- Launch a waiting room if your technology allows. (If anyone does happen to sign in a few minutes early, it won’t be a problem)
- Review your meeting flow and itinerary one last time.
Step 5: Kick off your virtual meeting in style
Do this: At the start of your virtual meeting
- Starting your meeting in an engaging way will set a productive tone.
- Do a roll call to give everyone a chance to smile and greet one another.
- Deliver the zoom icebreaker you selected in Step 1.
- Play some music
- Play some trivia
- Play a longer icebreaker game to get people really pumped
- Have a virtual dance party
- Share a hilarious video to get everyone laughing
Step 6: Be the best virtual meeting host ever
Do this: During your virtual meeting
- Hosting truly makes or breaks virtual meetings. The host sets the pacing and the tone and can influence the level of engagement, keeping people talking instead of looking at their phones.
- Stick to your meeting flow and itinerary. Why? This makes your meeting feel organized and purposeful.
Use these strategies/techniques to make your attendees as comfortable as possible:
- Dress as you would for an in-person meeting.
- Speak more slowly than you would in person.
- Mute notifications for all your other apps.
- Focus only on the meeting for its entire duration.
- Speak clearly and into your microphone.
- Extend pauses after everything you say to give people plenty of time to weigh in.
- Make “eye contact” by looking into your camera.
- Frequently ask if anyone has any questions or additional thoughts. (Virtual meetings can sometimes feel like television shows or presentations. Questions and prompts remind people that they are active participants and not passive consumers.)
- Take a group selfie (just a picture of your screen) every 15 minutes to cultivate attention and eye contact.
- Speak with your hands to encourage attendees to look at you and make eye contact.
- Avoid looking at yourself. (Hide your view if you must)
- Acknowledge speaker contributions with a silent nod. (Verbal comments will slow the meeting down, but a physical confirmation lets attendees know they’ve been heard.)
- Call on attendees who haven’t had a chance to say anything.
- If your meeting is long, take breaks.
- Use additional icebreakers or icebreaker jokes to engage attendees who stay at their desks.
Want more tips? Try hacking some of these techniques for acting on camera.
Step 7: Don’t just end your virtual meeting—close it
Do this: Before you sign off of your virtual meeting
- Virtual formats enable us to leave meetings with one easy click of a button. Avoid the urge to press that button and bounce. Close your meeting with purpose and control.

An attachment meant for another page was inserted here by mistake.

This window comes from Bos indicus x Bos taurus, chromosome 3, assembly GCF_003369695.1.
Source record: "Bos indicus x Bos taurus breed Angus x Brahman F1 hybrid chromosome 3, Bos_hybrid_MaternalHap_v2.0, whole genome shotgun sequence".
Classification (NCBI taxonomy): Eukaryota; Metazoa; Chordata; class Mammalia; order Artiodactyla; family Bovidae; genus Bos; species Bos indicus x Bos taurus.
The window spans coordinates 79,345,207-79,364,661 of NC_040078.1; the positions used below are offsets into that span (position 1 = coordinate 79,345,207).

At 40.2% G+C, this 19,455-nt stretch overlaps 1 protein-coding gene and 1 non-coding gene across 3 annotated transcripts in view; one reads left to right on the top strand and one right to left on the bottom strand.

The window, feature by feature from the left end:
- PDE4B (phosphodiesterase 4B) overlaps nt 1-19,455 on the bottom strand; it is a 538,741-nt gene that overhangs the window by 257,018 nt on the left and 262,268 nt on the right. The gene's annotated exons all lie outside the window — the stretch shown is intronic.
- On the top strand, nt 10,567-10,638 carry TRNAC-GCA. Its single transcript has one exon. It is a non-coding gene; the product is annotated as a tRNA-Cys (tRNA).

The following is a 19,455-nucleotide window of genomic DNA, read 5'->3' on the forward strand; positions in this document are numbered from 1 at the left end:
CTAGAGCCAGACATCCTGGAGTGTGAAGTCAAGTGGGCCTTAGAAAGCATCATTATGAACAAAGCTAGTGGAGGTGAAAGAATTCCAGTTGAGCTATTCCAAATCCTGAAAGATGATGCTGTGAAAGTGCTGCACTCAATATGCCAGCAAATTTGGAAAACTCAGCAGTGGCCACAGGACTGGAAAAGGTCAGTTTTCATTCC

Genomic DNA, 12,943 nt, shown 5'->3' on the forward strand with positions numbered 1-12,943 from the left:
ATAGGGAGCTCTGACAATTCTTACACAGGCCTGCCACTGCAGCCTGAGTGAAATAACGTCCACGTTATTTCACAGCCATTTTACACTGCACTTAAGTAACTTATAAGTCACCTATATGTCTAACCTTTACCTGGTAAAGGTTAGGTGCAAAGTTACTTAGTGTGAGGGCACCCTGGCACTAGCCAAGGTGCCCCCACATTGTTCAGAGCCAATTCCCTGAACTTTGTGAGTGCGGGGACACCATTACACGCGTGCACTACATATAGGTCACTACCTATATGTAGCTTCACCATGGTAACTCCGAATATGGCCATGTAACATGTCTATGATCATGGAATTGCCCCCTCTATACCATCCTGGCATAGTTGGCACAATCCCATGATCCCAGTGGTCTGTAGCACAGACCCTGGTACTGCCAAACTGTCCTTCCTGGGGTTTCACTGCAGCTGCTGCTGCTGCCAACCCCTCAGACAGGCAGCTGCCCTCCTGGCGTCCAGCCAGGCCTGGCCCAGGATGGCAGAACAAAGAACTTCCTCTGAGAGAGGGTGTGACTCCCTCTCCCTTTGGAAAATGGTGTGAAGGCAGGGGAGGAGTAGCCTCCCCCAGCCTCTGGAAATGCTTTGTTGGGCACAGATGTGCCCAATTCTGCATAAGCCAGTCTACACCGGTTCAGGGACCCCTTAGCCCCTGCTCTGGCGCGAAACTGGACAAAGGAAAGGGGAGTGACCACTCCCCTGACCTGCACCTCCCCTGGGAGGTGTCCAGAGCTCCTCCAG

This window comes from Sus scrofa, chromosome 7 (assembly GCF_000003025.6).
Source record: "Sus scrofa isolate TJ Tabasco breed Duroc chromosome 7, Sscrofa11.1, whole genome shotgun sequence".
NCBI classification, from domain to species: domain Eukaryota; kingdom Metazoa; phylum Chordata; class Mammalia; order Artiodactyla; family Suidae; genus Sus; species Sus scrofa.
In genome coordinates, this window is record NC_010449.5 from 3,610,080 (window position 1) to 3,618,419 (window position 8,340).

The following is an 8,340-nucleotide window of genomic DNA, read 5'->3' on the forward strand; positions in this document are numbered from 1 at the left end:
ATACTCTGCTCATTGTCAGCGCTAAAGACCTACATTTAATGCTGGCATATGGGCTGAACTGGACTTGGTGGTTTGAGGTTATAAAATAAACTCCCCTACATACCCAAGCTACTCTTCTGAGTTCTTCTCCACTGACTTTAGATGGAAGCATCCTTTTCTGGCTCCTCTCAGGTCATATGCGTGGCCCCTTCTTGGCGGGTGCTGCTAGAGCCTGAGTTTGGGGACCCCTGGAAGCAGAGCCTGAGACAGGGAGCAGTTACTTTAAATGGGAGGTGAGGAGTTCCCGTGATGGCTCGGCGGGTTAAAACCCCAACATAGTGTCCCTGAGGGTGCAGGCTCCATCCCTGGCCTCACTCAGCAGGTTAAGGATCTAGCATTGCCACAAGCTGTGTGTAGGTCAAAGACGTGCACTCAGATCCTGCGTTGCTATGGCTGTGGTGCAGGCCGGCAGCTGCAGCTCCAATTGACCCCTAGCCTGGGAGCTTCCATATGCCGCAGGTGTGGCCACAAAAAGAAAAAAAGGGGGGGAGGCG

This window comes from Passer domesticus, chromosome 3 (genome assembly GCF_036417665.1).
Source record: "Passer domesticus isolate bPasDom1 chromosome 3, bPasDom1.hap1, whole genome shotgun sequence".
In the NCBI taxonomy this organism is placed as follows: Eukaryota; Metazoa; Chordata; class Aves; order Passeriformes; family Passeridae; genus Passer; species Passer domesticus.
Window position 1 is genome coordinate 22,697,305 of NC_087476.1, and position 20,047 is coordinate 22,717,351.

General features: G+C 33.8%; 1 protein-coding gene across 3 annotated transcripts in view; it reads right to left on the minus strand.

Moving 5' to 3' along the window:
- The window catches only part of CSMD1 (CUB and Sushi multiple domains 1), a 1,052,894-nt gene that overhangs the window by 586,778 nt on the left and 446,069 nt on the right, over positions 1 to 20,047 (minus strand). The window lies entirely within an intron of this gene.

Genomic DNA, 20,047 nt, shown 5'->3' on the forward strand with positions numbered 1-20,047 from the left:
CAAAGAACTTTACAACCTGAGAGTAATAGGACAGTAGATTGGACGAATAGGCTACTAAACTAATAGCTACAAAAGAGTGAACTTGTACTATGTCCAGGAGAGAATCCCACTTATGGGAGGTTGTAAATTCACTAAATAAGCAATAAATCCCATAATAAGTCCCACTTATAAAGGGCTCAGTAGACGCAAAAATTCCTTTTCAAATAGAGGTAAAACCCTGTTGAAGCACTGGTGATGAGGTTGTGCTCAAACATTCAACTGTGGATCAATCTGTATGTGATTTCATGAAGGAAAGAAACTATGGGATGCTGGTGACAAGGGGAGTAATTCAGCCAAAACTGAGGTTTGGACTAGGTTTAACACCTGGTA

- Ask if anyone has any other thoughts to add.
- Summarize key points.
- Summarize next steps and clarify responsible parties.
- Tell attendees you will send a follow-up email shortly so they know to watch for it.
Step 8: Follow up immediately
Do this: After your virtual meeting concludes
- Following up immediately helps you continue engagement while attendees have your meeting fresh in their minds.
What to include in a follow-up email:
- Next-steps summary.
- Key meeting accomplishment. (With any luck, this will match your key meeting objective)
- Recording. (if applicable)
- Satisfaction survey link or simply a request to email you directly with feedback. (Was this meeting useful? Why or why not?)
Additional follow-up steps:
- Reach out to anyone who had trouble connecting to the event from their home office.
- They’ll of course be included in your main follow-up email, but an extra apology is a nice touch.
People Also Ask These Question About Virtual Meetings
Q: What are the advantages of virtual meetings?
- A: The advantages of virtual meetings include connecting us when we can’t be together and helping us transcend spatial barriers to maintain work relationships, business continuity, and productive collaborations. Use this planning checklist to enjoy all the advantages of virtual meetings.
Q: How long should a virtual meeting last?
- A: Virtual meetings should last for no more than an hour. Break your meeting into 15-minute segments and take breaks to keep attendees energized. Be prepared to use your judgement. If you sense engagement has plummeted, it might be more productive in the long run to end your meeting early.
Q: How do I make a virtual meeting interactive?
- A: Make a virtual meeting interactive by carefully planning every aspect of your meeting. This includes understanding hosting techniques that make people comfortable and identifying engagement strategies that encourage participation.
Q: How do I know if my virtual meeting was effective?
- A: Know if your virtual meeting was effective by asking for feedback in your meeting follow-up email. You can also take steps to make your meeting as effective as possible in the planning process.
Q: What is the first step to conducting an effective virtual meeting?
- A: The first step to conducting an effective virtual meeting is nailing down all the details. You can find all 8 steps here.
Q: Why do virtual meetings work in 2021?
- A: Virtual meetings work in 2021 because our need to meet remotely is greater than ever, our meeting technology is better than ever, and our knowledge of what makes virtual meetings successful is growing every day.
Q: What do I need to start a virtual meeting?
- A: To start a virtual meeting, you need a presentable work space, a laptop or desktop computer, a reliable internet connection, virtual meeting software, meeting attendees, and a good icebreaker question to kick things off. Find other steps for planning virtual meetings.
Q: Are there ways to improve remote employee engagement in my virtual meeting?
- A: Improve remote employee engagement in your virtual meeting by taking roll, using icebreaker questions, sharing your meeting itinerary and objectives, and carefully moderating your meeting to make sure everyone participates.
Q: What is the purpose of a virtual meeting?
- A: The purpose of a virtual meeting is to digitally bring people together to discuss important issues, achieve critical goals, or build and maintain healthy office relationships.
Q: How should I start my virtual meeting?
- A: You should start your virtual meeting by taking roll and presenting a short icebreaker question. Find out how to plan, host, and end your virtual meeting.
Q: How should I end my virtual meeting?
- A: End your virtual meeting by gathering final thoughts and summarizing key points and next steps. You should also plan to send a follow-up email immediately after the meeting. Find more start-to-finish virtual meeting planning tips.
Is there anything we missed? Please let us know in the comments!